Hypersensitivity to Vitamins

Vitamin D (Ergocalciferol/ Cholecalciferol)

Author(s): Gianfranco Calogiuri

Pp: 105-115 (11)

DOI: 10.2174/9781681088921121010014

* (Excluding Mailing and Handling)


Vitamin D has many benefits for body and human health. Vitamin D is involved in calcium homeostasis and bone metabolism, and it can be obtained from food, but it is produced by the human body too. Vitamin D from foodstuffs is available in two forms; vitamin D2 [ergocalciferol,] is contained in plants, and vitamin D3 [cholecalciferol] is contained in animals. Furthermore, the vitamin D produced by human body, is synthesized mainly in the skin. The synthesis of vitamin D in the skin starts with the conversion of 7-dehydrocholesterol [provitamin D3] to previtamin D by UVB. Some of the formed vitamin D3 in the skin is transported to the liver and metabolized to become 25(OH)D3 (calcidiol), then furtherly converted in two steps to 1,25(OH)2D3 (calcitriol), i.e., the biologically active form of vitamin D. Being produced by the organism, vitamin D shows a high tolerability; thus hypersensitivity reactions to vitamin D are rarely reported in the literature. From vitamin D, many analogs have been used successfully to treat secondary hyperparathyroidism or other derivatives synthetically produced like calcipotriol, calcitriol and maxcalcitol that are used in dermatologic field as topical therapeutic agents for psoriasis. For this last class of compounds, given the external use on the skin, cases of allergic contact dermatitis are described.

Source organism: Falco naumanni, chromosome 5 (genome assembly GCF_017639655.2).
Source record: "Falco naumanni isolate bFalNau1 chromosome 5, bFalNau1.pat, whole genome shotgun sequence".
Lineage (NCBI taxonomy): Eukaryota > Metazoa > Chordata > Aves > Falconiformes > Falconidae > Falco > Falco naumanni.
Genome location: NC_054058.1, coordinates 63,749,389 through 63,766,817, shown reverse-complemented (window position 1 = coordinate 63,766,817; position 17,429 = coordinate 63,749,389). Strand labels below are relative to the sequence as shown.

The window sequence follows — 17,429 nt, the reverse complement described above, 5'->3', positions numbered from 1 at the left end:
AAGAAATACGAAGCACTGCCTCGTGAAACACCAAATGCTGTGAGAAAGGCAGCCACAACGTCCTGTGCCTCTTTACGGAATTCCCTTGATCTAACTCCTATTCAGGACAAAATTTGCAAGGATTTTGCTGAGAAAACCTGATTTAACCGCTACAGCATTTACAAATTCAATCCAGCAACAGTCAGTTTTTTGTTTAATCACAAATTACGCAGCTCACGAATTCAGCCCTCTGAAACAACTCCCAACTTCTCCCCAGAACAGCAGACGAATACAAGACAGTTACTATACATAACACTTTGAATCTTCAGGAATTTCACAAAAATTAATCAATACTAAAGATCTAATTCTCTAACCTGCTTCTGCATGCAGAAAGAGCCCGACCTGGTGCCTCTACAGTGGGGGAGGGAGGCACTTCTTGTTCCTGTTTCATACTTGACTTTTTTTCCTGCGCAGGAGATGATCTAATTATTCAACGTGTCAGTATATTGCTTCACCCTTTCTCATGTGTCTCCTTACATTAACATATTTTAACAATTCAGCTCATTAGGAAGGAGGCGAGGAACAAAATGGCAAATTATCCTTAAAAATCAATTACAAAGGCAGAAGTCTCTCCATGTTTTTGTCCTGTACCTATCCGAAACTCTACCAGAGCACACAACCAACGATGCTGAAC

Keywords: Allergic Contact Dermatitis, Anaphylaxis, Calcipotrion, Calcitriol, Cholecalciferol, Delayed-type Reaction, Desensitization, Ergocalciferol, Immediate-type Reaction, Pro-vitamin D, Vitamin D, Vitamin D3, Vitamin D Analogs.

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